Despite his conviction last month on corruption charges, Alaska Sen. Ted Stevens, the nation's longest-serving Republican senator, clung tenuously to his seat yesterday as congressional Democrats exulted in their election gains elsewhere around the country.
While the Democrats expanded their majorities in the House and the Senate, the outcome of a number of races could remain in doubt for several more weeks.
Georgia's Senate race appeared headed for a runoff in December, and the Senate race in Oregon was too close to call. In Minnesota, Republican Sen. Norm Coleman eked out an apparent victory over Democrat Al Franken, but a recount is required because the margin was less than 0.5 percent.
In the political drama unfolding in Alaska, Stevens - in perhaps Tuesday's biggest surprise - narrowly led Democrat Mark Begich.
If Stevens wins, he is likely to face an effort by his Senate colleagues to expel him. That has generated speculation that Gov. Sarah Palin, the Republican vice presidential nominee, would seek to succeed Stevens, who is 84 and has been in the Senate since 1968.
Democrats expanded their control in the Senate to at least 56 seats, which includes two independents, who tend to caucus with the Democrats.
Democrats knocked off Republican Sens. Elizabeth Dole of North Carolina and John Sununu of New Hampshire while losing none of their own, but they appeared to be falling short of the 60 seats they need to overcome Republican-led filibusters that could stymie their initiatives.
In Minnesota, Coleman led Franken, who rose to fame as a performer and writer on Saturday Night Live, by 477 votes out of more than 2.46 million cast. In Georgia, Republican Sen. Saxby Chambliss was falling just short of the 50 percent needed to avoid a Dec. 2 runoff against Democrat Jim Martin. In Oregon, Republican Sen. Gordon Smith held a slim lead over Democrat Jeff Merkley yesterday afternoon with more than 20 percent of the votes still to be counted.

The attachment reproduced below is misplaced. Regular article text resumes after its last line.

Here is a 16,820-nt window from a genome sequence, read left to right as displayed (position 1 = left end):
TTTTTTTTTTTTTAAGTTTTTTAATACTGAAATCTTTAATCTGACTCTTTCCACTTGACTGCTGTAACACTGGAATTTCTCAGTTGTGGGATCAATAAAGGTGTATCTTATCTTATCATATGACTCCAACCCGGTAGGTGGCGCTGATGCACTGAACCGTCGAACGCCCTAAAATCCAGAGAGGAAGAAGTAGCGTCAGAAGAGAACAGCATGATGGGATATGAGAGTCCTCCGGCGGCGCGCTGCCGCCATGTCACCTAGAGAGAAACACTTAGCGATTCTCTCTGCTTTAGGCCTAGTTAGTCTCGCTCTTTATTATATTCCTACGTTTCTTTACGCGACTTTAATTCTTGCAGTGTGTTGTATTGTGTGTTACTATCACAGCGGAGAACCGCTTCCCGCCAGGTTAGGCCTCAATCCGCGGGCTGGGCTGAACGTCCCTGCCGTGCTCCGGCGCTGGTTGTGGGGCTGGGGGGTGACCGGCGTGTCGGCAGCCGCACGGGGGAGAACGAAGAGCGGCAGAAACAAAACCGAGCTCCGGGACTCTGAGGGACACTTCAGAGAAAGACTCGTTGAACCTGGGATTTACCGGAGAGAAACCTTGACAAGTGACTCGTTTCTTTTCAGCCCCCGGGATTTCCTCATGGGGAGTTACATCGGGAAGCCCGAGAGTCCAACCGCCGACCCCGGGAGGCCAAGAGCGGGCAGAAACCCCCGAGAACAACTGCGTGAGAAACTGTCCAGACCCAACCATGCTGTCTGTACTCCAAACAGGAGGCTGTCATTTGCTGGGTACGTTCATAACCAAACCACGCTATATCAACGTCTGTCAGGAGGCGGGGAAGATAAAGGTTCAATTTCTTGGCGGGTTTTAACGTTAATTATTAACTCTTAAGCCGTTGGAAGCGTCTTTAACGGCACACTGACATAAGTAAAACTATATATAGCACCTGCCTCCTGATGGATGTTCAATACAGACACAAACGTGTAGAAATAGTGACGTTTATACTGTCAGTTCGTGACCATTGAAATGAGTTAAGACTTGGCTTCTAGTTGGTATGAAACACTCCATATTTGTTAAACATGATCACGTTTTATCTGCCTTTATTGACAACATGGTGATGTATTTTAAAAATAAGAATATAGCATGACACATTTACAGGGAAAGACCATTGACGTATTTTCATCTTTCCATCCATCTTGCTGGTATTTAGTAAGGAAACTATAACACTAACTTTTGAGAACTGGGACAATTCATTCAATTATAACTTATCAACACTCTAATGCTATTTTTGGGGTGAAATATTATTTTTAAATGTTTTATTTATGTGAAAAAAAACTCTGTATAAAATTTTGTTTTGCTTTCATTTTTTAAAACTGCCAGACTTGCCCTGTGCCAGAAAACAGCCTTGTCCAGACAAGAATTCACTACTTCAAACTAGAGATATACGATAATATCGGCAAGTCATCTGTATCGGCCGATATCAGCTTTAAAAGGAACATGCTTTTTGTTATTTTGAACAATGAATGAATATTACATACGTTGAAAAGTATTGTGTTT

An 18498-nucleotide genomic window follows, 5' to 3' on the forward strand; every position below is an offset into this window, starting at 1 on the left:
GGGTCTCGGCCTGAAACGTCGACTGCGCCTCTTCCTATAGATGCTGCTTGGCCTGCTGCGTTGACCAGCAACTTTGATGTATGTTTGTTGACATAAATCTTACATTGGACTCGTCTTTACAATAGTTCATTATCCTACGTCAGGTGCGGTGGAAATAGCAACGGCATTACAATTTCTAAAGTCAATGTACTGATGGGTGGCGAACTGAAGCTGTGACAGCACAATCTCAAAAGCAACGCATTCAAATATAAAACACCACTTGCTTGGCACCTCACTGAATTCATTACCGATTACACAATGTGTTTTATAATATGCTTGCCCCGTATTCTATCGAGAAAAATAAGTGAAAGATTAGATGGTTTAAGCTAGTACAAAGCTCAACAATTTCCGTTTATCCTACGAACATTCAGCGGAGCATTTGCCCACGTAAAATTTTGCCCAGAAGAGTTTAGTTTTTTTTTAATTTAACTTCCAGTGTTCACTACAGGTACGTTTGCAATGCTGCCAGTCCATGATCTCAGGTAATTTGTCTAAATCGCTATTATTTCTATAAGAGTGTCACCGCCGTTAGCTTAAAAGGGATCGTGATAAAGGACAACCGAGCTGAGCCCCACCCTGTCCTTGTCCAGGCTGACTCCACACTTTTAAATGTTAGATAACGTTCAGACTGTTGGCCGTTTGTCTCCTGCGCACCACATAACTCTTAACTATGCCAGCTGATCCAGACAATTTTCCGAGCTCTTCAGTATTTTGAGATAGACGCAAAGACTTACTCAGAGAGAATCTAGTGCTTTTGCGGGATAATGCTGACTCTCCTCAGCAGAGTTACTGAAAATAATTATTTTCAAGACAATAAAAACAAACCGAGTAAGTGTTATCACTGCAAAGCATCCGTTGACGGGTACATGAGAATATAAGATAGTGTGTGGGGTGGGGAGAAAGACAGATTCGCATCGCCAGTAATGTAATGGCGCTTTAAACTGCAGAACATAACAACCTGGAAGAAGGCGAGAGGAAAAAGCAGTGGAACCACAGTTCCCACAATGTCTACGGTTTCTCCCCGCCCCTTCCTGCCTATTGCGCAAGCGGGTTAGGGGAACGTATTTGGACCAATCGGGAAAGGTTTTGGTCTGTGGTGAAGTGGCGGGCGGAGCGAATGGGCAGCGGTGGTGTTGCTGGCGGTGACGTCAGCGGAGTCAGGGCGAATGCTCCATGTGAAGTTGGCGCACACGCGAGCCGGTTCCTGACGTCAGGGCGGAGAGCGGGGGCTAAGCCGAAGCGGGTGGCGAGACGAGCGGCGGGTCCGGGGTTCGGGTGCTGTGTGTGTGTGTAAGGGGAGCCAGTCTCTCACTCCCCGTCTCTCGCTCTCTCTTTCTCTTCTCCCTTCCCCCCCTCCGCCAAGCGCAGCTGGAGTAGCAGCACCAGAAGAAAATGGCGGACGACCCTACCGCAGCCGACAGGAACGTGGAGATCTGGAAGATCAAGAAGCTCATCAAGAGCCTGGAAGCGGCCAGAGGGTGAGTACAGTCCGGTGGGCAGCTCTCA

Democrats were already contemplating changes.
Rep. Henry A. Waxman of California is planning to challenge Rep. John D. Dingell of Michigan for the chairmanship of the House Energy and Commerce Committee, a major battleground for climate-change legislation. Dingell, an auto industry ally, and Waxman have feuded over tougher regulation of vehicle emissions.
"Some of the most important challenges we face - energy, climate change and health care - are under the jurisdiction of the commerce committee," Waxman said yesterday.
Senate Majority Leader Harry Reid plans to meet with Sen. Joseph I. Lieberman this week to discuss his future. Returned to the Senate two years ago as an independent after losing the Democratic primary in Connecticut, Lieberman caucuses with the Democrats and has helped them hold a slim majority. But some in the party have called for him to be stripped of his chairmanship of the Homeland Security and Governmental Affairs Committee because of his strong support - including a speech at the Republican National Convention - of GOP presidential candidate John McCain.
House Democrats - who now hold 235 of the House's 435 seats - picked up at least 19 seats, including an Alabama district that overwhelmingly voted for President Bush four years ago.
"Last night was a great night," House Speaker Nancy Pelosi said yesterday. "The American people spoke out loudly and clearly that they wanted a new direction for America. And they voted in large numbers for change."
But at least four Democratic incumbents were ousted, including first-term Rep. Tim Mahoney of Florida, who was caught up in an adultery scandal.
In the Alaska contest, Stevens led Begich by about 3,300 votes, but more than 60,000 ballots remained uncounted. The outcome might not be known for 15 days, the time that state elections officials have to tally the official results.
The night before the election, Stevens went on television, vowing to appeal his conviction on corruption charges stemming from his failure to report gifts and home remodeling work from an oil services company. "Sometimes innocent men are found guilty," he said.
Stevens' campaign manager, Mike Tibbles, asserted yesterday that, if trends continue, it is "almost mathematically impossible" for his candidate to lose. But Begich, the mayor of Anchorage, refused to concede yesterday and said he was confident that late-counted ballots would move him ahead.
"I would just say to Senator Stevens and his team, this race ain't over yet. We've got a long haul," he said at a news conference.Copyright © 2015, The Baltimore Sun